The Summer Solstice, or Litha, falls on 20 June at 23.59hrs UT in the Northern hemisphere this year. Usually it falls on 21st June but due to this year being a leap year we see it occurring on this date instead.
The Summer Solstice is known as one of the ‘quarter days’- the days that divides the year evenly into quarters. It is the longest day of the year – the day when we see the most hours of sunlight.
In the pagan calendar this day is also known as Midsummer, because, for the pagan community, Summer officially starts at Beltain (on May 1) and ends on Lughnassahd (August 1) with this day falling in between the two.
The theme for this celebration revolves around the bounty of Summer and all it has to offer us.
It is a sacred time for both the Sun King and the Goddess.
The Sun King (God) is at his strongest and most powerful at this time of year, as he sends out his powerful rays of light to ensure his children will be well looked after in the later months.
His strength ensures the continuity of life in the face of the oncoming darkness. He is ever-living, ever-returning with virility, fertility and strength.
The Earth Mother, The Goddess is becoming Mother. The seed that was planted earlier at Beltain is growing in her womb and she blossoms with abundance and the promise of her gifts to come.
For our ancestors whose lives and survival depended entirely on the seasons, cattle and crops – it is easy to see what a wondrous time of year this would have been for them. Seeds have been planted and the soil has been worked, plants are growing and early crops are being harvested and enjoyed. It is now the time for relaxing, the days are carefree and full of fun and laughter.
The Solstice was a noisy, celebratory time, with singing, dancing, and drumming lasting the whole night through, a tradition which is kept alive thanks to music festivals, summer fétes and carnivals.It is also a mystical time when the forces of magic are increased and fairies roam our world. Fairies, elves and sprites are most easily seen at Mid-Summer, dancing in fairy rings. Let us join them in their dancing and gaiety.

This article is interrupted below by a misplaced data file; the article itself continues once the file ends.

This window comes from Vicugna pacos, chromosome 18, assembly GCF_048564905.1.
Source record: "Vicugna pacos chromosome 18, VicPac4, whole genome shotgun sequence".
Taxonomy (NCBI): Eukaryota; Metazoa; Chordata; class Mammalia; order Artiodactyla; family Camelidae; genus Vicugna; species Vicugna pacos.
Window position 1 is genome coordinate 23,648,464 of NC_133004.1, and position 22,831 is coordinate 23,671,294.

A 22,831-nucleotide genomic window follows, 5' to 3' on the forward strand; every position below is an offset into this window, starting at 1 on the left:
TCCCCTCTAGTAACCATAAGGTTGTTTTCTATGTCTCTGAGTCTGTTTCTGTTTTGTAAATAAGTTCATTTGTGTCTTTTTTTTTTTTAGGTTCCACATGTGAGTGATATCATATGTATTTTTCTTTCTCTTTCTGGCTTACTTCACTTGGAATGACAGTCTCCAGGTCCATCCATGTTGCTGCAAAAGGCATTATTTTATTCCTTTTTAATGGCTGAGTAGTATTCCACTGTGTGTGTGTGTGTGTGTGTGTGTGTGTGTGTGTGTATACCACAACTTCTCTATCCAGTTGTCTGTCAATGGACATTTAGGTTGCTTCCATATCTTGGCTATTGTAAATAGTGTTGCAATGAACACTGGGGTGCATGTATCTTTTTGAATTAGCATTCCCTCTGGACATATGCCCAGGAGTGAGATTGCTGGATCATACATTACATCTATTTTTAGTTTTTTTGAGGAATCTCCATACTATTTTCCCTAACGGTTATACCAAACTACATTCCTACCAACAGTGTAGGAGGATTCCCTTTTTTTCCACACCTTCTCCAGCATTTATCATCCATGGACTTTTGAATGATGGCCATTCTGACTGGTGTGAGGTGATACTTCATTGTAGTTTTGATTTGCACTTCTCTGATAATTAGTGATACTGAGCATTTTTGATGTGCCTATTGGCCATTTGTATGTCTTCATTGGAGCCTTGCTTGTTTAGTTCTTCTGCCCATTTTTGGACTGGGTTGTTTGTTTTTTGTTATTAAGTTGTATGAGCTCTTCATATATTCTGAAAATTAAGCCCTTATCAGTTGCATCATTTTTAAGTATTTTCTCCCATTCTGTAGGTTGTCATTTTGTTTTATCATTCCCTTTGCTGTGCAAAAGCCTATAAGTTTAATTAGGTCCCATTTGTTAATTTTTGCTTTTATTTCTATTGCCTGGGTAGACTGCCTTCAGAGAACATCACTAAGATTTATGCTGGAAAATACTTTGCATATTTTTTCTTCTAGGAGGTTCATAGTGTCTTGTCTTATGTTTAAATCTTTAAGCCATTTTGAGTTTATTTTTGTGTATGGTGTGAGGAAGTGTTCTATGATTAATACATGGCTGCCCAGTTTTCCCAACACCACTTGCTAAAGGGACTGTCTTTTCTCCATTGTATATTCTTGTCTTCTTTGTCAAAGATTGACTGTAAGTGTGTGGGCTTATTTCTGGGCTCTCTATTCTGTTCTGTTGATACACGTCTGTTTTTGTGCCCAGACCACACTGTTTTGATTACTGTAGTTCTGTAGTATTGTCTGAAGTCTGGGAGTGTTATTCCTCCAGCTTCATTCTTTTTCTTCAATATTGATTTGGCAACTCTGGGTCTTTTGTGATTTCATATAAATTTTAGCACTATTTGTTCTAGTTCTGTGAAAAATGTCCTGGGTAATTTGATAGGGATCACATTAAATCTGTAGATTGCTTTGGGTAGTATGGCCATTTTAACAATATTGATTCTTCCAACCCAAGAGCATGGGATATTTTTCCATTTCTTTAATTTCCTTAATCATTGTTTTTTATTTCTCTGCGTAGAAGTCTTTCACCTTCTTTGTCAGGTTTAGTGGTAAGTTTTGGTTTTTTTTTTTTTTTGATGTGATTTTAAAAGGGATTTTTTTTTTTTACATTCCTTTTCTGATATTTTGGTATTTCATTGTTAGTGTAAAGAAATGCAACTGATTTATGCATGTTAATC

Traditionally homes would be decked with such plants as birch, white lilies, roses, and Saint John’s Wort. Mugwort, in particular, was gathered on the mid-Summer’s eve, to be worn as head wreaths during the next day; these were then hung on the house or barn to act as protective charms for the ensuing year.
Mugwort grows abundantly in most places at this time of year and if you would like a special way to honour the solstice then gathering this herb is a nice way to do so. It is polite to ask permission of the plant first, explaining that you wish to honour the God and Goddess; then offer something in exchange. It can be anything you want.
As with most of the pagan festivals – fire played an important role at the solstice. We see the days start to lose their light from this point onwards, and many cultures encouraged the Sun to return by lighting bonfires, a tradition that is still carried out in many parts of the world today.
As modern pagans whose lives are most probably so far removed from those of our ancestors – we might wonder how we can incorporate the spirit of this festival into our busy days. But this is the whole essence of this time of year. It is telling us to relax a little – not be so caught up with work and stress – let us enjoy all our hard work and the fruits of our labour. Let us take holidays with our families and spend quality time together.
It is about being completely alive, just as we see the Earth also being. Everywhere you look, it is green and life is abundant.
Weave flowers in your hair, make daisy chains - dance and frolic barefooted. Know how fortunate you are to be a part of this wonderful circle of life and the turning wheel of the year. It is a time for personal growth and growing together as friends and families.
Why don’t you have a barbecue? Feasts always played a huge part in festivals and celebrations and more so at this time of year when food is in abundance.
You can incorporate the whole essence of this festival in the one single act of something as simple as a barbecue. Invite friends and family; be together enjoying each other with food and fire. Perfect!
Whatever and however you decide to celebrate this day I hope you will be safe, happy and may you never thirst.
To check the exact time of the Solstice in your part of the world click here